Mental Health and Exercise
If you are experiencing a change in your mental health and require assistance today, please visit www.coronavirus.beyondblue.org.au or call 1800 512 348 today.
According to the World Health Organization, mental health is defined as “a state of well-being in which every individual realises his or her own potential, can cope with the normal stresses of life, can work productively and fruitfully, and is able to make a contribution to her or his community.”
In Australia, approximately 2 million people live with anxiety and around 1 million people live with depression. The great news is, regular physical activity has been found to help regulate your mental health (Beyond Blue, 2019).
Peoples mental health can change based on different factors and has a direct impact on our emotional, psychological, and physical well-being. Your mental health and wellbeing can also affect how you feel, think and act. Having a positive mental health can improve work productivity, improve your outlook on life and create stronger coping mechanisms to deal with everyday stress and anxiety.
According to Beyond Blue Australia, for those between the ages of 16 - 85 years old:
- One in seven Australians will experience depression in their lifetime
- One-quarter of Australians will experience an anxiety condition in their lifetime
- Females are more likely than males to experience anxiety or depression.
Exercise and mental health
According to various studies and industry mental health bodies, regular physical activity has been found to help regulate mental health and improve your mood (Beyond Blue, 2019).
In addition, regular exercise can also increase your energy levels, improve your sleep patterns, improve work productivity, improve your outlook on life, clear your mind after a tough day and create better coping mechanisms to deal with everyday stress and anxiety.
To help you get started, our Accredited Exercise Physiologist, Kyle Morcombe, has provided some fantastic exercise recommendations that may assist to help regulate mental health.
If you have not participated in physical activity/exercise in some time, then 5-10-minutes of low-moderate intensity aerobic exercise is all you need to get started! Then when you feel more confident, you can build on your time moving.
Don’t forget that it can take 6-8 weeks to create a healthy exercise routine and new routines. Starting small is okay - every bit of movement is beneficial to our mental health!
Example exercise guide - How often and what type of exercise can I do?
3-4 times per week
Start with a Low -moderate intensity and build from there.
The talk test is great way of identifying how hard you are working.
You should be able to have a conversation with someone at low intensity. At moderate intensity you will be able to say a few words before needing to take another breath.
Any energetic exercise that causes you to breathe faster and deeper, and you start to sweat. Types of energetic exercise include walking quicky, jogging or running, riding a bike, playing sport or doing active housework and yard work.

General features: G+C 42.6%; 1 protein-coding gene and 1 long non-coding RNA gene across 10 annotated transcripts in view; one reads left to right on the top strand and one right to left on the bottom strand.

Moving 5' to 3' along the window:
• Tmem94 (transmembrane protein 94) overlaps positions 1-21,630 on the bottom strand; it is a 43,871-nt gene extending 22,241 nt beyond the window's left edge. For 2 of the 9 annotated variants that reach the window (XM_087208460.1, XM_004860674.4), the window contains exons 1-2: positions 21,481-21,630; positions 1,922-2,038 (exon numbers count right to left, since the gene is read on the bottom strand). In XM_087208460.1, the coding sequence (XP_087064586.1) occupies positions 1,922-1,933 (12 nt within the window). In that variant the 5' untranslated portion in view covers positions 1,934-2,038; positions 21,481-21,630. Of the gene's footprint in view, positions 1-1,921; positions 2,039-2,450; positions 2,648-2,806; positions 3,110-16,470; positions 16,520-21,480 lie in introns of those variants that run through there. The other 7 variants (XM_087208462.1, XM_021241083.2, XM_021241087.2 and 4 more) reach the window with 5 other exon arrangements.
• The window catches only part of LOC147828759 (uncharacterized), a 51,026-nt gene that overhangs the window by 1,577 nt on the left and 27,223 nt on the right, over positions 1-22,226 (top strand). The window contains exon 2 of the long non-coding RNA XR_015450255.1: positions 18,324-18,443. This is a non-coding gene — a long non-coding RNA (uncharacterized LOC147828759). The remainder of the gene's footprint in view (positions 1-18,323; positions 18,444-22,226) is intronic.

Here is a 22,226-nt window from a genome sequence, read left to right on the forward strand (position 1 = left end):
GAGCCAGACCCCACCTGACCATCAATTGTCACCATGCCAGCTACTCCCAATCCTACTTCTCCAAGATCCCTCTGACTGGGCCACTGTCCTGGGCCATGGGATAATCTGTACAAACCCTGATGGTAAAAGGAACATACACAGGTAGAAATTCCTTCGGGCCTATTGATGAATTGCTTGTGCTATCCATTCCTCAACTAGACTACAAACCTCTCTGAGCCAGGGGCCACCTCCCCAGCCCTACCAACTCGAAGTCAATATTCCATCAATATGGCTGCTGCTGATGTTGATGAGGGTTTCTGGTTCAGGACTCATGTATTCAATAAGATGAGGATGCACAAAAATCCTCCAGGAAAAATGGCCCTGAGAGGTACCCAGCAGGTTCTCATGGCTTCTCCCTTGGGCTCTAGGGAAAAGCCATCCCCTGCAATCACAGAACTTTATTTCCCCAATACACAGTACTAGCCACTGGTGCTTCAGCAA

If you are looking for additional advice our accredited Exercise Physiologists can help and work with you from anywhere online via our Telehealth to find the right fit of exercise for you!
Click the button below to find out more or book in a session to receive expert exercise advice from our qualified Exercise Physiologists.
Additional support services for Mental Health:
- Lifeline – PH: 13 11 14 W: www.lifeline.org.au
- Beyond Blue - PH: 1300 224 636 W: www.beyondblue.org.au
- MensLine Australia - PH: 1300 789 978 W: https://mensline.org.au/
- Kids Helpline - PH: 1800 551 800 W: https://kidshelpline.com.au/
- Headspace - PH: 1800 650 890 W: https://headspace.org.au/
- ReachOut - W: https://au.reachout.com/
- Life in Mind - PH: 02 4924 6900 W: https://www.lifeinmindaustralia.com.au/
- SANE forums - PH: 1800 187 263 W: https://saneforums.org/
This article was written by Accredited Exercise Physiologist, Kyle Morocombe.
Kyle is an Accredited Clinical Exercise Physiologist from Gurri Wanyarra Wellbeing Centre, Bendigo. He has a wide range of experience working with a variety of Neurological, Mental Health, Disability and Musculoskeletal disorders, Respiratory as well as experience working with high-performance athletes.
Kyle values himself being able to provide people with the appropriate knowledge and ability to regain their health and independence through exercise.
“What I love most about my job is seeing people take control of their health and seeing the satisfaction it brings when they see results and achieve their goals”.
- Masters of Exercise Physiology
- Bachelor's of Exercise and Sports Science’
- Australian Bureau of Statistics. (2018). National Health Survey: First Results 2017-18. Canberra: ABS
- Exercise is Medicine, Depression factsheet, 2014. Retrieved from: https://exerciseismedicine.org/.
- Anxiety and depression society of America, 2010-2018. Retrieved from: https://adaa.org/living-with-anxiety/managing-anxiety/exercise-stress-and-anxiety
- Exercise for Mood and Anxiety, Proven Strategies for Overcoming Depression and Enhancing Well-Being, by Michael W. Otto, PhD, and Jasper A.J. Smits, PhD (Oxford University Press, 2011)
- ABS National Survey of Mental Health and Wellbeing: Summary of Results, 2007 (2008), p 27 28 41
- Whiteford, H. A., Buckingham, W. J., Harris, M. G., Burgess, P. M., Pirkis, J. E., Barendregt, J. J., & Hall, W. D. (2014). Estimating treatment rates for mental disorders in Australia. Australian Health Review, 38, 80–85
- Mental Health and Exercise, 2020. Retrieved from: https://www.mentalhealth.gov/basics/what-is-mental-health
- Mental Health Benefits of Exercise, 2020. Retrieved from: https://www.helpguide.org/articles/healthy-living/the-mental-health-benefits-of-exercise..